McCaskill Rebukes Hanford Contractors for Handling of Whistle-Blowers

Senator Claire McCaskill speaks to the press in July on Capitol Hill. The Missouri Democrat on Tuesday took government contractors to task for their treatment of two whistleblowers who aired concerns about the safety of a plant being built in Washington state to process nuclear-weapons waste.
National Journal
Rachel Oswald
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Rachel Oswald
March 12, 2014, 10:27 a.m.

A seni­or Sen­ate Demo­crat on Tues­day took Han­ford nuc­le­ar site con­tract­ors to task for their hand­ling of re­cent whis­tleblower cases in­volving safety con­cerns.

Sen­at­or Claire Mc­Caskill (Mo.) said she did not think it fair that tax­pay­ers had to pick up some of the leg­al-de­fense costs for gov­ern­ment con­tract­ors Bechtel Na­tion­al and URS Corp. in law­suits brought by two former em­ploy­ees who were fired after shar­ing safety con­cerns about a new $12 bil­lion nuc­le­ar-waste treat­ment plant un­der con­struc­tion in Wash­ing­ton state.

“There is a real un­even play­ing field as it relates to hav­ing a case of this nature ad­ju­dic­ated,” Mc­Caskill said dur­ing a Sen­ate Home­land Se­cur­ity sub­com­mit­tee hear­ing on the treat­ment of whis­tleblowers at the Han­ford Nuc­le­ar Re­ser­va­tion. “I know how ex­pens­ive it can be to get to a court of law, es­pe­cially if one side has a lot of re­sources and the oth­er has zip.”

Donna Busche was fired last month from her job as a seni­or safety man­ager for URS Corp., the main sub­con­tract­or to Bechtel on the pro­ject to build a one-of-a-kind vit­ri­fic­a­tion plant. Busche al­leges URS fired her as pun­ish­ment for con­cerns that she began rais­ing in 2011 re­gard­ing safety is­sues she felt were go­ing un­ad­dressed in the con­struc­tion of the plant. The former man­ager has sued URS and Bechtel over her treat­ment.

The fa­cil­ity is in­ten­ded to trans­form mil­lions of gal­lons of Cold War-era nuc­le­ar-weapons waste in­to glass.

Wal­ter Tamo­sa­it­is, formerly URS’s pro­ject re­search and tech­nic­al man­ager, was taken off the vit­ri­fic­a­tion pro­ject in 2010 after giv­ing his su­per­i­ors a list of tech­nic­al is­sues that could af­fect safety at the fa­cil­ity. He was laid off in 2013. Law­suits he filed against URS, Bechtel and the En­ergy De­part­ment are cur­rently in ap­peals.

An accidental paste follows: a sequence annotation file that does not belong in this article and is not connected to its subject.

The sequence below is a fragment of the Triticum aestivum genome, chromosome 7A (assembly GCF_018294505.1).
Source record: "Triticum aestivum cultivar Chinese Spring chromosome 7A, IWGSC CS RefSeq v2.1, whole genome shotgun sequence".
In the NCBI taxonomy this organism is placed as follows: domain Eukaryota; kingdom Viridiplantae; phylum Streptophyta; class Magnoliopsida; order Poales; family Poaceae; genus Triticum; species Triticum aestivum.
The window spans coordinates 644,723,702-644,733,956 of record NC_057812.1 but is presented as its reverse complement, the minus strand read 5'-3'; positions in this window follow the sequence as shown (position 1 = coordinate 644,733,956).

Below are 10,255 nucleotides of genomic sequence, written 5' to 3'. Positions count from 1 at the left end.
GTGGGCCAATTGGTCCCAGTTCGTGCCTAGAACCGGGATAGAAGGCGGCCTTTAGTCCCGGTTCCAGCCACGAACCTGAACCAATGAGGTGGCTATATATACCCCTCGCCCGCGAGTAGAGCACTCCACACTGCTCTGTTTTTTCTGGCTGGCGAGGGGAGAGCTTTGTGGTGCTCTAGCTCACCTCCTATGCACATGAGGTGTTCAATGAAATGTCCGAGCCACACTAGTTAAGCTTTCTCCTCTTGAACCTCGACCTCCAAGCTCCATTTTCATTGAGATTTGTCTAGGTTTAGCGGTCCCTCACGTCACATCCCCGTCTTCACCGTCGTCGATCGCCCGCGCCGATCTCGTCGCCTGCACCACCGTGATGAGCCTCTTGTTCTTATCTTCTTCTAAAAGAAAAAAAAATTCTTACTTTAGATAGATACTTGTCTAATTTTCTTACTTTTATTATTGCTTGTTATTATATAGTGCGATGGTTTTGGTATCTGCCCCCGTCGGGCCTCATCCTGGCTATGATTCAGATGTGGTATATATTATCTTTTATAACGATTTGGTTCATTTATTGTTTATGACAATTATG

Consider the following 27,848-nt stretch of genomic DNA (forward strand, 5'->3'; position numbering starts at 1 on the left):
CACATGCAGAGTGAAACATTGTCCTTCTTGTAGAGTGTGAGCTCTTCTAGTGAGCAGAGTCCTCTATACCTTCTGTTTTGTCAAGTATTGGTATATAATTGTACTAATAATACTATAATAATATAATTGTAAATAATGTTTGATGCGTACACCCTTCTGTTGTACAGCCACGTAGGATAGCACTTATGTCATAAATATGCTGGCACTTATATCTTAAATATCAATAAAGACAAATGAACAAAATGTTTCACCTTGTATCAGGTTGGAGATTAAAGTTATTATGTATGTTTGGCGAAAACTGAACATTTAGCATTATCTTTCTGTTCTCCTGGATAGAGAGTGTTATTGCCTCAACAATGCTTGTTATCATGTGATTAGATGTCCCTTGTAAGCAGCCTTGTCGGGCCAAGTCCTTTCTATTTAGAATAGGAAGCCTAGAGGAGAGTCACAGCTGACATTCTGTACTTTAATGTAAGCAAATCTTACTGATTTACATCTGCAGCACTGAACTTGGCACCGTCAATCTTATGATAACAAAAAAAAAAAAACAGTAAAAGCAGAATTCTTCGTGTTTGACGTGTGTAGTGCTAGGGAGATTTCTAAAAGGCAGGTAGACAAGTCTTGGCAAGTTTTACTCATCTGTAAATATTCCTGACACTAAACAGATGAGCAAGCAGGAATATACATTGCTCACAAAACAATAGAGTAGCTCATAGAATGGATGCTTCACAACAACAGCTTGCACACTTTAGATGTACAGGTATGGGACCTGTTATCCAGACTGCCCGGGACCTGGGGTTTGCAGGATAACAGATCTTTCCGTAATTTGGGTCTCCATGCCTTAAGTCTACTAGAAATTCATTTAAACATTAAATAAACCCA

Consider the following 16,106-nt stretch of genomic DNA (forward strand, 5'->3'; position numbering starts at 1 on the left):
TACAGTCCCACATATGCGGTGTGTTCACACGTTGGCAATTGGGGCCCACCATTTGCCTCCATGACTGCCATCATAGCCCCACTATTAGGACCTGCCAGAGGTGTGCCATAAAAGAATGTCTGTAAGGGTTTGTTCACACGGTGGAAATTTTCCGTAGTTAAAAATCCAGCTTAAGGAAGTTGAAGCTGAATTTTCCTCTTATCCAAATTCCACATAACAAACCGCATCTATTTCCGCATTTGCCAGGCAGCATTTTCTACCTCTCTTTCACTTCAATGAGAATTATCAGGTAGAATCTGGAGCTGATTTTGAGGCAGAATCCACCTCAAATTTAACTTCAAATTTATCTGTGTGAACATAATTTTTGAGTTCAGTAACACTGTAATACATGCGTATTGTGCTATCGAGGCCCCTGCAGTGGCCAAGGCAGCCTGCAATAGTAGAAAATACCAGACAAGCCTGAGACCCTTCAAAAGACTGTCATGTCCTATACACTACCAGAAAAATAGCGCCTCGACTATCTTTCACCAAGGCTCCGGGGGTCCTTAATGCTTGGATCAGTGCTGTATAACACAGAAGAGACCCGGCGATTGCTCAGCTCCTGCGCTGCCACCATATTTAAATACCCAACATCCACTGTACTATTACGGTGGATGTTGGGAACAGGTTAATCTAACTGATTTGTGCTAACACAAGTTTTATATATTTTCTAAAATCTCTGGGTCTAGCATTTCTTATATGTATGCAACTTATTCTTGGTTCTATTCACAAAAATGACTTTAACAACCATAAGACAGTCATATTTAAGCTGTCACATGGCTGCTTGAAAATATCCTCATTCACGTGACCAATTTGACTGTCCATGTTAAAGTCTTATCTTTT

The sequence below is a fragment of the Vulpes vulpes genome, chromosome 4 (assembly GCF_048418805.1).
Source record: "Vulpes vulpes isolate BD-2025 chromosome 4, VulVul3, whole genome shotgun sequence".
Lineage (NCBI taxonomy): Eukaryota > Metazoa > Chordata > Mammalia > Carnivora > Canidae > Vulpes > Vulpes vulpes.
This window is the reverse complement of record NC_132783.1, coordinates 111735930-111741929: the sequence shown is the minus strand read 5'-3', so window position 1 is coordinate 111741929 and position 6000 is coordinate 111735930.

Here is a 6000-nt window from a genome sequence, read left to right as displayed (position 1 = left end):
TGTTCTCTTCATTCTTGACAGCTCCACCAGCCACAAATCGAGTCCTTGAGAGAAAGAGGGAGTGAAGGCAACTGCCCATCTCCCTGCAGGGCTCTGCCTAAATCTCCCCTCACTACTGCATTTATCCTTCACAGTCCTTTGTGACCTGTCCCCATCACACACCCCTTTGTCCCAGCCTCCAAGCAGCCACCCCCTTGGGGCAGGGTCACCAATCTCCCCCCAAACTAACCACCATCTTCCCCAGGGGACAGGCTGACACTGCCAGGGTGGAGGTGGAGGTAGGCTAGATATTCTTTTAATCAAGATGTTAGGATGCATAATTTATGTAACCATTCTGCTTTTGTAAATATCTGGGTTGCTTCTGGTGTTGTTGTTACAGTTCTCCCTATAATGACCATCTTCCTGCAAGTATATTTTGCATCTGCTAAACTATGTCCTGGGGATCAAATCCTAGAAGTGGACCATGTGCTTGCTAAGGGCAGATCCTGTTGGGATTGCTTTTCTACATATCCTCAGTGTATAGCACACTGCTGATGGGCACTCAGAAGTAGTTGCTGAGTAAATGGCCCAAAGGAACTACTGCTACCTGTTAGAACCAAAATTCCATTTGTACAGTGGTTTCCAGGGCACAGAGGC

Mc­Caskill, who chairs the Home­land Se­cur­ity Com­mit­tee’s pan­el on con­tract­ing and fin­an­cial over­sight, noted that cases like those of Busche and Tamo­sa­it­is “go on for years,” with “mil­lions of dol­lars in leg­al costs.” She con­ten­ded that the gov­ern­ment cre­ates a prob­lem­at­ic in­cent­ive struc­ture when it re­im­burses con­tract­ors for their leg­al fees in de­fend­ing them­selves against ac­cus­a­tions of whis­tleblower re­tali­ation.

The Mis­souri law­maker asked testi­fy­ing URS and Bechtel com­pany of­fi­cials to provide the sub­com­mit­tee with in­form­a­tion on the amount of money they have been re­im­bursed in at­tor­ney fees re­lated to En­ergy De­part­ment whis­tleblower cases.

Testi­fy­ing be­fore the pan­el, URS Seni­or Vice Pres­id­ent for Glob­al Man­age­ment and Op­er­a­tions Ser­vices James Taylor said his com­pany had “zero tol­er­ance” for re­tali­ation against whis­tleblowers. He de­fen­ded the fir­ing of Busche, who he said was ter­min­ated for un­spe­cified “severe” con­duct and be­ha­vi­or is­sues.

The En­ergy De­part­ment has asked its in­tern­al watch­dog to probe the dis­missal of Busche, the agency’s deputy as­sist­ant sec­ret­ary, Matt Moury, told the sub­com­mit­tee. The de­part­ment pre­vi­ously hal­ted work on the waste-treat­ment plant while it ex­am­ines the raised safety con­cerns.

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